in brief: journalist in mexico faces death threats while researching sex trade
Lydia Cacho has a reputation for being the bravest journalist in Mexico, and her recent profile by The Guardian shows why. Her recent book, Slavery inc: the untold story of international sex trafficking, has resulted in death threats, the lose of friends too afraid to be seen with her and, in 1999, she was attacked and raped in Cancun in an act she believes to be “punishment” for her work. For a time she travelled in an armoured car with federal bodyguards. She was rid of them after the car was tampered with. Despite the pressure from her antagonists, she continued her research. ‘I don’t scare easily’.
Cacho was, however, recently forced to leave Mexico. On 29 July, a man was able to interfere with her satellite radio and use it to threaten her. The man called Cacho on it and threatened her, saying, ‘We are going to send you home in pieces’. Security experts and her lawyers told her to leave her house immediately. She took her passport and a bag and left.
Lydia endures, convinced that her work is important. She has travelled to the world’s sex tourism centres, piecing her work together through the stories of women and children. She had once been open to the idea of legalised prostitution but has since been convinced otherwise. ‘I’m absolutely convinced all forms of prostitution are just a way of normalising discrimination against women.’ Stories of women making thousands of dollars didn’t convince her otherwise: ‘They start telling you how miserable they are… They start giving you little stories that are stories of violence’.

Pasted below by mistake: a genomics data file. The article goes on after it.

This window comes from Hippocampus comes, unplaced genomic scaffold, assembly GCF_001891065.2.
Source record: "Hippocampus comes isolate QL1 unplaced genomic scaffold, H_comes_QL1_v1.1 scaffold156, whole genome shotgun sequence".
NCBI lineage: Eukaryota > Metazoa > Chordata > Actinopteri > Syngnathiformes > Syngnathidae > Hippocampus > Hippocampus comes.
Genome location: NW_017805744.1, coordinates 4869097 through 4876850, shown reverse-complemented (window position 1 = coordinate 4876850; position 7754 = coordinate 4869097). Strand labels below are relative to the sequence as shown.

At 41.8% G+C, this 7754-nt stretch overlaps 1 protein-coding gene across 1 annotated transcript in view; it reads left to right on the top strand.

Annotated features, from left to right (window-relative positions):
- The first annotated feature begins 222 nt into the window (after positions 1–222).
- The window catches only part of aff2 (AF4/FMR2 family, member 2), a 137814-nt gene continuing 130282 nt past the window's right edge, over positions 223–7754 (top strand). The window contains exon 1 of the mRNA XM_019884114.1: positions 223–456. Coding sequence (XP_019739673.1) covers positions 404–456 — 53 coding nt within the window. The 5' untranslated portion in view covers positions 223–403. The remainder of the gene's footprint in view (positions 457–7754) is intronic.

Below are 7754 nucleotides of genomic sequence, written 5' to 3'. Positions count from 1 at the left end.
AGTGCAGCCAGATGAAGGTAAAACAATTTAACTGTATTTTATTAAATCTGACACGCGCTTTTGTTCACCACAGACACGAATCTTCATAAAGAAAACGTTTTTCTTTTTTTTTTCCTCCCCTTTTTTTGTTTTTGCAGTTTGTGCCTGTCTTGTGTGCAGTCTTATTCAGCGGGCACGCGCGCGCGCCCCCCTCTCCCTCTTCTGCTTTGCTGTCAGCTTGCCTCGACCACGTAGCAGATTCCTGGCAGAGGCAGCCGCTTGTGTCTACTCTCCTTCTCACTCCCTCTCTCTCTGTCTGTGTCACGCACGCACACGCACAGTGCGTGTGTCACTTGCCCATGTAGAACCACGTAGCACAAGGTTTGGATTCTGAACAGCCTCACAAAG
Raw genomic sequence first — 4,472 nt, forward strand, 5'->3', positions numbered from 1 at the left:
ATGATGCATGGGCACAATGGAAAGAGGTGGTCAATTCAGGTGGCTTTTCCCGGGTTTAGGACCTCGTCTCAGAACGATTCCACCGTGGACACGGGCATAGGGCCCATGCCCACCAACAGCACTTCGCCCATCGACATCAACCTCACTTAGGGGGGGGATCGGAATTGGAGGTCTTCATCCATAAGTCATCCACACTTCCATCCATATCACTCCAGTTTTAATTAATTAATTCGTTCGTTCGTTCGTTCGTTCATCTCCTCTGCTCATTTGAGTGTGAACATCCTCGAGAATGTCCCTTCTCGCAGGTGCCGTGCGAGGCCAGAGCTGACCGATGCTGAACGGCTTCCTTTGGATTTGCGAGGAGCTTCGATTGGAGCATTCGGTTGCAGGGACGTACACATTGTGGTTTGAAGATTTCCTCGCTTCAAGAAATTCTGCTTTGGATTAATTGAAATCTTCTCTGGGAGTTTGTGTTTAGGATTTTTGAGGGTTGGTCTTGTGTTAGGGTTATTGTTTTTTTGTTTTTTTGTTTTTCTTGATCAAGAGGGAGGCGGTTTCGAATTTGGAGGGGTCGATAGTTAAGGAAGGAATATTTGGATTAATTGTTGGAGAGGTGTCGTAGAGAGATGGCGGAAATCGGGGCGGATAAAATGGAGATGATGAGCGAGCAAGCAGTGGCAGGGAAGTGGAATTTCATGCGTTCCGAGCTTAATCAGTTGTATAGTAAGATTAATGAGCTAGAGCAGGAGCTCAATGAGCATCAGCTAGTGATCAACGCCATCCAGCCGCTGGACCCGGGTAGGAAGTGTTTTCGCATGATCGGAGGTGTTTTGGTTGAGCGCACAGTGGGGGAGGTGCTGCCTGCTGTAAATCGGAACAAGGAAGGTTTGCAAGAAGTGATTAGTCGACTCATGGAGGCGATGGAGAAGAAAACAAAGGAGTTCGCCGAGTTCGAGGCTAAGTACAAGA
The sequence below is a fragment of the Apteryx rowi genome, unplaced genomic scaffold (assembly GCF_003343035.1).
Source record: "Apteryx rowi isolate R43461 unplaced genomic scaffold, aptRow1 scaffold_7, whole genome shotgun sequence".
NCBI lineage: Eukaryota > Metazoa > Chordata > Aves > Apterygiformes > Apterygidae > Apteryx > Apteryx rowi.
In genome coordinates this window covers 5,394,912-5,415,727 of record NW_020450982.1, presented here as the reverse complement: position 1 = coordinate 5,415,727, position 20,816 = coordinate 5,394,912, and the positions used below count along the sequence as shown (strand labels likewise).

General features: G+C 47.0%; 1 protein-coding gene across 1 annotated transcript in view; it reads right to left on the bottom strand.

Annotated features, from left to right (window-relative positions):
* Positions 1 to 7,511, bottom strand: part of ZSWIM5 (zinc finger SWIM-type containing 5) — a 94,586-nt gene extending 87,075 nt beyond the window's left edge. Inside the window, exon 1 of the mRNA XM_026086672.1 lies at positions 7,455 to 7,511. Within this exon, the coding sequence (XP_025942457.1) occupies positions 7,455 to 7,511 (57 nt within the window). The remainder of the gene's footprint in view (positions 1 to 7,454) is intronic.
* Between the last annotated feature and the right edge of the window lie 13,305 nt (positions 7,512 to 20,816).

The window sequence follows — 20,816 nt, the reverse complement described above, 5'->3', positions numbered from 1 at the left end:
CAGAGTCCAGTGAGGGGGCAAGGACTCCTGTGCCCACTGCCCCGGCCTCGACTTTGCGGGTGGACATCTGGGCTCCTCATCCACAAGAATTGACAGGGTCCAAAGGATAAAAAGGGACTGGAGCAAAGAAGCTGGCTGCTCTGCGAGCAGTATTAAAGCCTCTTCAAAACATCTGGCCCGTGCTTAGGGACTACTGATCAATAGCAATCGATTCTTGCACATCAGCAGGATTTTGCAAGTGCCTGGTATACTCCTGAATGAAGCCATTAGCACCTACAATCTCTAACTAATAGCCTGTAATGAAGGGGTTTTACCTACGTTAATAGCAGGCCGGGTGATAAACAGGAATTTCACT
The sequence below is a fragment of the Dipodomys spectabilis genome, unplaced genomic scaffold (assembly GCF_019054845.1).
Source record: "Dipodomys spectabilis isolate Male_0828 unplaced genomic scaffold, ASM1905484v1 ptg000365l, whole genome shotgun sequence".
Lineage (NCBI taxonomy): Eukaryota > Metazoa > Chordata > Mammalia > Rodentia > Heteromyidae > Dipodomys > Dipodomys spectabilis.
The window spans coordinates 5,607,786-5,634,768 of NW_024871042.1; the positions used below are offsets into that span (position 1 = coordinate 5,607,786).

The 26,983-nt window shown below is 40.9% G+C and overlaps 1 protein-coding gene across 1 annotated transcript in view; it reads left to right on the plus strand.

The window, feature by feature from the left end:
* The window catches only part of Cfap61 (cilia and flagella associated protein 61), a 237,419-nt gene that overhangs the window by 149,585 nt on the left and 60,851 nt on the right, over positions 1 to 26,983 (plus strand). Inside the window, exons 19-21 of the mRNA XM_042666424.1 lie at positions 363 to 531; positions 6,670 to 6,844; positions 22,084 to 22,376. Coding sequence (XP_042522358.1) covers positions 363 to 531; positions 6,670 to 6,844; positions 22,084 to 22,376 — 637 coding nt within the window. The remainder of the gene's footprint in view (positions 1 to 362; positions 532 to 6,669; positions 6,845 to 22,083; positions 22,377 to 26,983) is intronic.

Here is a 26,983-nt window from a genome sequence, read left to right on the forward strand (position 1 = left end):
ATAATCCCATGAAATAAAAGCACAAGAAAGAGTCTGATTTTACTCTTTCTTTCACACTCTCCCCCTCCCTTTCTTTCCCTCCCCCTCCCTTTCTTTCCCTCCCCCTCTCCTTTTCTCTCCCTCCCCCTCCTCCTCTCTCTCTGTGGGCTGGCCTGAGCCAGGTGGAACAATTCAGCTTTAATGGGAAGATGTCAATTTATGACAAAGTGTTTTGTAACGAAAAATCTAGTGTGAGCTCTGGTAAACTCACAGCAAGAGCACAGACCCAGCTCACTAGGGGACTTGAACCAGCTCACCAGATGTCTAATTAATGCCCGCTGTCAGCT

And those stories stretch further than one may think. ‘Everyone kept telling me… that this isn’t an international business. But it is.’ While figures for the number of people trafficked is difficult, the International Labour Organisation has said that 2.4 million people are, at any one time, trafficked into forced labour. At least 43% of those people are forced into the sex industry (2005 estimate).
Facing a reality like that, Cacho’s work seems even more vital. She has been offered asylum in several countries but has refused, stating that Mexico badly needs good journalists and that she ‘wants to be there to see the change’.
In a country where 67 journalists have been killed since 2006, one may think that the cost of that change may be growing too high. But Cacho is defiant: ‘We are journalists because we want to change the world. I think my job has made a difference.’
By Cory Zanoni